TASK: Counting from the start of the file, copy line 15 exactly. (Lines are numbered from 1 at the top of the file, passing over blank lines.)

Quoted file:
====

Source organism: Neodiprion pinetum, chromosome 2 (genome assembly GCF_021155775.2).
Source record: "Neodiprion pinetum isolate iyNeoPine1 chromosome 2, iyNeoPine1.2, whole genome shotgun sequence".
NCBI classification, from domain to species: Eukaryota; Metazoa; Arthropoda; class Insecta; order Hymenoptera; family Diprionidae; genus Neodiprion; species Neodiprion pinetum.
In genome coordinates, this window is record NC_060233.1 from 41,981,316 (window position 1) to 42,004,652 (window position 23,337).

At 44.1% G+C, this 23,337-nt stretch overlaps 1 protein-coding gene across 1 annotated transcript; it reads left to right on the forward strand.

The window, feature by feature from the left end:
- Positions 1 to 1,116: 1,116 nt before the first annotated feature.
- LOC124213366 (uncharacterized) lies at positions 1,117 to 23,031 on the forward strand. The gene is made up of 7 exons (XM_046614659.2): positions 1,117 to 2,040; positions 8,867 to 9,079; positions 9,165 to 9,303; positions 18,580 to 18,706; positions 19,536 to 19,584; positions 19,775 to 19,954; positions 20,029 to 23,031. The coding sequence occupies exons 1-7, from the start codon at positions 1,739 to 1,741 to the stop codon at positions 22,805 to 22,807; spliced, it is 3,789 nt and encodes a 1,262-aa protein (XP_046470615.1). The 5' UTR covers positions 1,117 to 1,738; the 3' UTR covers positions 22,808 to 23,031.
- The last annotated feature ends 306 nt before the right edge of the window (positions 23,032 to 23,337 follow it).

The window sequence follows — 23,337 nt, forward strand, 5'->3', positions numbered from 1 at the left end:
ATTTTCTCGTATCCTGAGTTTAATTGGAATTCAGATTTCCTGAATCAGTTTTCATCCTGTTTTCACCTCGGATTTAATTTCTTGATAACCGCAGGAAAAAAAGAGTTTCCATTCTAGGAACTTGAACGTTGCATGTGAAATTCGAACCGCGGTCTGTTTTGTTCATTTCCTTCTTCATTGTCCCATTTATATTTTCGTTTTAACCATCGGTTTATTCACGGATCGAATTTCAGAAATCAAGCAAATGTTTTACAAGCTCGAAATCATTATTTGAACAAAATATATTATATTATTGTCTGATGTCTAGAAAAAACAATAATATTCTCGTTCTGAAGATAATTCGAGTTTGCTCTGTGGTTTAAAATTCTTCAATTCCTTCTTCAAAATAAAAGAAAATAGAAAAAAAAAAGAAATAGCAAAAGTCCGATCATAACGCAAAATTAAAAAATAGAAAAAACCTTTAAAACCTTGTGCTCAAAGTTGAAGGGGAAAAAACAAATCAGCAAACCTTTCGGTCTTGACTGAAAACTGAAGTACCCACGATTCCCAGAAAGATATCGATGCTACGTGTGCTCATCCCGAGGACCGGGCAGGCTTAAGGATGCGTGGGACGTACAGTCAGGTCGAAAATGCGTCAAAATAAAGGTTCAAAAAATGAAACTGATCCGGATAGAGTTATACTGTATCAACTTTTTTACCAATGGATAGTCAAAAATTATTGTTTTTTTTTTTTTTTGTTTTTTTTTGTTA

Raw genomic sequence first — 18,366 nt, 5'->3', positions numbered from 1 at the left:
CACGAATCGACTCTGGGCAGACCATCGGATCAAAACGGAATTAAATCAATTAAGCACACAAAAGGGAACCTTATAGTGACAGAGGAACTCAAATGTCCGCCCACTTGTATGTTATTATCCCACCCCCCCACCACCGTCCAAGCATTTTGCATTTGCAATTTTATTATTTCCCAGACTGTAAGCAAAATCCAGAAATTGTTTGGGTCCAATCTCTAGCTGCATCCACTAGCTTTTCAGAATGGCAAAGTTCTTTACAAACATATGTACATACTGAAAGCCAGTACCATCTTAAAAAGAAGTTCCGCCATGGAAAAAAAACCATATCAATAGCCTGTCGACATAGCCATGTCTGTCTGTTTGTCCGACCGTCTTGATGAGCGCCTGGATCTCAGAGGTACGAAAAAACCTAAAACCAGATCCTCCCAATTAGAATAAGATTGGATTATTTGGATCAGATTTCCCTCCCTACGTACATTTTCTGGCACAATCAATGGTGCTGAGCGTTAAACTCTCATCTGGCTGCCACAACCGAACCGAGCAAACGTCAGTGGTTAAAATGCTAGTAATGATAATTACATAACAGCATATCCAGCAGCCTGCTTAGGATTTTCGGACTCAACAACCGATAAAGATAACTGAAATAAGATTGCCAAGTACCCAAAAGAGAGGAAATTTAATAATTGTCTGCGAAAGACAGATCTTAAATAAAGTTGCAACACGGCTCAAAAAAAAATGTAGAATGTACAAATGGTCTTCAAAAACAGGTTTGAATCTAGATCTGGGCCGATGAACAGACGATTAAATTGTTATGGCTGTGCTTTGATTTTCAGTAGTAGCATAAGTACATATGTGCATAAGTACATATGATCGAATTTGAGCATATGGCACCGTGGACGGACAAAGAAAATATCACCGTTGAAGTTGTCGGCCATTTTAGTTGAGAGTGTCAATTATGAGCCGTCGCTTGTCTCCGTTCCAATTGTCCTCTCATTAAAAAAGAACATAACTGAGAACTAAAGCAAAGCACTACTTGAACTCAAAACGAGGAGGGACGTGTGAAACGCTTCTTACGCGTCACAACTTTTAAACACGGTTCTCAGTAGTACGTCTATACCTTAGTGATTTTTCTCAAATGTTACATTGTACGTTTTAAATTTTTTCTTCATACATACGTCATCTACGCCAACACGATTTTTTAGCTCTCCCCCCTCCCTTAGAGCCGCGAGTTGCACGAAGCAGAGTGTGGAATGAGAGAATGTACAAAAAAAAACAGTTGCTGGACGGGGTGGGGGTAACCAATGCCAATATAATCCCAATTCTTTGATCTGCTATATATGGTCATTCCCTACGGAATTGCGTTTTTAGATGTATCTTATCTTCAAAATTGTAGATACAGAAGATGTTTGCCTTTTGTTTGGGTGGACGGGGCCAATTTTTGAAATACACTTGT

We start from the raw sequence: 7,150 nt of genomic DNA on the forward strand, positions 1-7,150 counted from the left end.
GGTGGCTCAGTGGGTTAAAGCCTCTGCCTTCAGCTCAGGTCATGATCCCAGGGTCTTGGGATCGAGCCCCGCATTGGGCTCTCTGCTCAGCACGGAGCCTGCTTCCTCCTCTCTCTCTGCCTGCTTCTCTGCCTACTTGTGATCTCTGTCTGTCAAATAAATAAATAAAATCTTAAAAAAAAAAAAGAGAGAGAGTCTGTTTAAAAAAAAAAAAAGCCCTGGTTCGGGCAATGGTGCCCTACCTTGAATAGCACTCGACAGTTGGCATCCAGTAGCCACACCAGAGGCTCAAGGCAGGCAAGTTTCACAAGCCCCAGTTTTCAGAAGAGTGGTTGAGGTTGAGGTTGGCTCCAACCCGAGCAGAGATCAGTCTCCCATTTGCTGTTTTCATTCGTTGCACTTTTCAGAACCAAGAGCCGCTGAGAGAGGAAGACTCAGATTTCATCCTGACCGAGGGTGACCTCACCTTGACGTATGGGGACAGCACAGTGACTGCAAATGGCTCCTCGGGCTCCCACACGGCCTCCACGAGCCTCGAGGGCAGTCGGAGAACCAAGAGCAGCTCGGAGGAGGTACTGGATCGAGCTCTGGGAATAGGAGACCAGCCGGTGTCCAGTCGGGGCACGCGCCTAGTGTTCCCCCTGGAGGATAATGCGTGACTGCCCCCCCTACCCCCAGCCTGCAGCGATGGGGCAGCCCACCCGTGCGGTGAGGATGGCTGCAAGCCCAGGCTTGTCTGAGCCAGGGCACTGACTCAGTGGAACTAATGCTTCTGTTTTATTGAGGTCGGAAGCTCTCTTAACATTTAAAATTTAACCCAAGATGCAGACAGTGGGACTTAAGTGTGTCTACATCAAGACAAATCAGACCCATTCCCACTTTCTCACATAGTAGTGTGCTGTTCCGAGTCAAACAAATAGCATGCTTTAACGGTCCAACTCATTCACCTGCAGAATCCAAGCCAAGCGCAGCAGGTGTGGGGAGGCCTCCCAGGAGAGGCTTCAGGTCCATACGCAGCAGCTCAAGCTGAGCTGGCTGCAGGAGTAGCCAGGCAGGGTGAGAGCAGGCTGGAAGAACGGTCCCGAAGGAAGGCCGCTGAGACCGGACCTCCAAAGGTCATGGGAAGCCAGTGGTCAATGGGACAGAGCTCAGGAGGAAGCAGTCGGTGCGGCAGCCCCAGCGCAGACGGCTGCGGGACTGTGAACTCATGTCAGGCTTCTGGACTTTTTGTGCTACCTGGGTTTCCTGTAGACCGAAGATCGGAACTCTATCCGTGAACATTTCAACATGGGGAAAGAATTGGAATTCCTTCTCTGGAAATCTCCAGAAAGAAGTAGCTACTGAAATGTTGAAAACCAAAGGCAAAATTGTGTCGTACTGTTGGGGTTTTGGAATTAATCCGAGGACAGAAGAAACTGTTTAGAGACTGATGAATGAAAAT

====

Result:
GGTGGCTCAGTGGGTTAAAGCCTCTGCCTTCAGCTCAGGTCATGATCCCAGGGTCTTGGGATCGAGCCCCGCATTGGGCTCTCTGCTCAGCACGGAGCCTGCTTCCTCCTCTCTCTCTGCCTGCTTCTCTGCCTACTTGTGATCTCTGTCTGTCAAATAAATAAATAAAATCTTAAAAAAAAAAAAGAGAGAGAGTCTGTTTAAAAAAAAAAAAAGCCCTGGTTCGGGCAATGGTGCCCTACCTTGAATAGCACTCGACAGTTGGCATCCAGTAGCCACACCAGAGGCTCAAGGCAGGCAAGTTTCACAAGCCCCAGTTTTCAGAAGAGTGGTTGAGGTTGAGGTTGGCTCCAACCCGAGCAGAGATCAGTCTCCCATTTGCTGTTTTCATTCGTTGCACTTTTCAGAACCAAGAGCCGCTGAGAGAGGAAGACTCAGATTTCATCCTGACCGAGGGTGACCTCACCTTGACGTATGGGGACAGCACAGTGACTGCAAATGGCTCCTCGGGCTCCCACACGGCCTCCACGAGCCTCGAGGGCAGTCGGAGAACCAAGAGCAGCTCGGAGGAGGTACTGGATCGAGCTCTGGGAATAGGAGACCAGCCGGTGTCCAGTCGGGGCACGCGCCTAGTGTTCCCCCTGGAGGATAATGCGTGACTGCCCCCCCTACCCCCAGCCTGCAGCGATGGGGCAGCCCACCCGTGCGGTGAGGATGGCTGCAAGCCCAGGCTTGTCTGAGCCAGGGCACTGACTCAGTGGAACTAATGCTTCTGTTTTATTGAGGTCGGAAGCTCTCTTAACATTTAAAATTTAACCCAAGATGCAGACAGTGGGACTTAAGTGTGTCTACATCAAGACAAATCAGACCCATTCCCACTTTCTCACATAGTAGTGTGCTGTTCCGAGTCAAACAAATAGCATGCTTTAACGGTCCAACTCATTCACCTGCAGAATCCAAGCCAAGCGCAGCAGGTGTGGGGAGGCCTCCCAGGAGAGGCTTCAGGTCCATACGCAGCAGCTCAAGCTGAGCTGGCTGCAGGAGTAGCCAGGCAGGGTGAGAGCAGGCTGGAAGAACGGTCCCGAAGGAAGGCCGCTGAGACCGGACCTCCAAAGGTCATGGGAAGCCAGTGGTCAATGGGACAGAGCTCAGGAGGAAGCAGTCGGTGCGGCAGCCCCAGCGCAGACGGCTGCGGGACTGTGAACTCATGTCAGGCTTCTGGACTTTTTGTGCTACCTGGGTTTCCTGTAGACCGAAGATCGGAACTCTATCCGTGAACATTTCAACATGGGGAAAGAATTGGAATTCCTTCTCTGGAAATCTCCAGAAAGAAGTAGCTACTGAAATGTTGAAAACCAAAGGCAAAATTGTGTCGTACTGTTGGGGTTTTGGAATTAATCCGAGGACAGAAGAAACTGTTTAGAGACTGATGAATGAAAAT